Optical monitoring may facilitate the evaluation of various types of tissue conditions and/or properties, for example, through near infrared spectroscopy (NIRS). A need exists for neural stimulation systems and methods that include or incorporate particular optical monitoring techniques.
BRIEF DESCRIPTION OF THE DRAWINGS
FIG. 1 is a schematic illustration of a neural stimulation and optical monitoring system configured in accordance with an embodiment of the invention.
FIG. 2 is a schematic illustration of a neural stimulation and optical monitoring system configured in accordance with another embodiment of the invention.
FIG. 3 is a schematic illustration of a neural stimulation and optical monitoring system configured in accordance with still another embodiment of the invention.
FIG. 4 is a schematic illustration of an implantable stimulation and optical controller that may be coupled to an electrode assembly, an optical monitoring assembly, and/or a stimulation and optical monitoring assembly according to an embodiment of the invention.
FIG. 5 is a schematic illustration of an optical monitoring assembly configured in accordance with an embodiment of the invention.
FIG. 6A is a schematic illustration of a stimulation and optical monitoring assembly configured in accordance with an embodiment of the invention.
FIG. 6B is a schematic illustration of a stimulation and optical monitoring assembly configured in accordance with still another embodiment of the invention.
FIG. 7 is a flow diagram illustrating a process for applying neural stimulation in accordance with an embodiment of the invention.
The following disclosure describes various embodiments of neural stimulation and optical monitoring (NSOM) systems. Different types of tissues or substances may absorb, transmit, scatter, reflect, and/or emit optical signals in different manners based upon the optical response characteristics of such tissue or substances. For example, optical signals may be used to detect, monitor, estimate, or measure changes in hemodynamic properties (e.g., fluctuations in oxy-hemoglobin or deoxy-hemoglobin levels, blood volume, or blood flow) and/or other tissue properties, typically in a selective manner. Irradiation of tissues or substances with optical signals having particular characteristics (e.g., single or multiple wavelengths, and/or coherent light) may facilitate the detection, identification, or measurement of specific types of biological information. Systems and methods in accordance with various embodiments of the invention may comprise devices configured for near infrared spectroscopy (NIRS), optical tomography (OT), laser Doppler flowmetry, fluorescence spectroscopy, and/or other optical techniques.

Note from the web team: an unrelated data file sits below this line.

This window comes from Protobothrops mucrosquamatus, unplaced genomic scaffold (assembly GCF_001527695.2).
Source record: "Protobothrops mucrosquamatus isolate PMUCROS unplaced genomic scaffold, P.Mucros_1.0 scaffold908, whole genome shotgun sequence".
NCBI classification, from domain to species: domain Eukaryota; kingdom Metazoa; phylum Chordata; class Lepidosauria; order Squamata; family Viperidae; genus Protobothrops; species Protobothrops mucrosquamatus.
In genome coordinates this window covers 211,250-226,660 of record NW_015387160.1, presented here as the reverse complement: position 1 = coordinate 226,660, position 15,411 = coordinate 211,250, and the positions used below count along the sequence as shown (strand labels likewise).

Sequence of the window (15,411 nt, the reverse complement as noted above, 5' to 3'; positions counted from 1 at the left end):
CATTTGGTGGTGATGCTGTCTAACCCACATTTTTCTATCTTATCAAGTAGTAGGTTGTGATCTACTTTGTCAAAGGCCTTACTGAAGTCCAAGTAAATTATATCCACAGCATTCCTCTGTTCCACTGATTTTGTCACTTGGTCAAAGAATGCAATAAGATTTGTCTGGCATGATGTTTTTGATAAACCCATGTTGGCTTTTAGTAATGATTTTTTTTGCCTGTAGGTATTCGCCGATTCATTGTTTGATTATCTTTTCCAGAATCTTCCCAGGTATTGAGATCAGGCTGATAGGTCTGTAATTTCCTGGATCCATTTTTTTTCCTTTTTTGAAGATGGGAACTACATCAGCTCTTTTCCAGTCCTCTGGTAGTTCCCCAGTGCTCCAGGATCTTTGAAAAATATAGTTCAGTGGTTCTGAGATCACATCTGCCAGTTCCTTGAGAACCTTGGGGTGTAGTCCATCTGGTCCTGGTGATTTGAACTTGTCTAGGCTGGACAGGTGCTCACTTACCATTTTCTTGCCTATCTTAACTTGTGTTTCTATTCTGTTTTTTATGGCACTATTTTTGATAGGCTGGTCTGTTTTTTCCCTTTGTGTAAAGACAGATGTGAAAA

Depending upon embodiment details, systems in accordance with various embodiments of the present invention may comprise one or more types of neural stimulation devices and/or signal transfer elements configured to apply neural stimulation signals to a set of stimulation sites; and one or more types of optical signal sources, optical signal detectors, and optical signal transfer elements configured to monitor or measure optical signals and/or signal properties at a set of optical monitoring sites.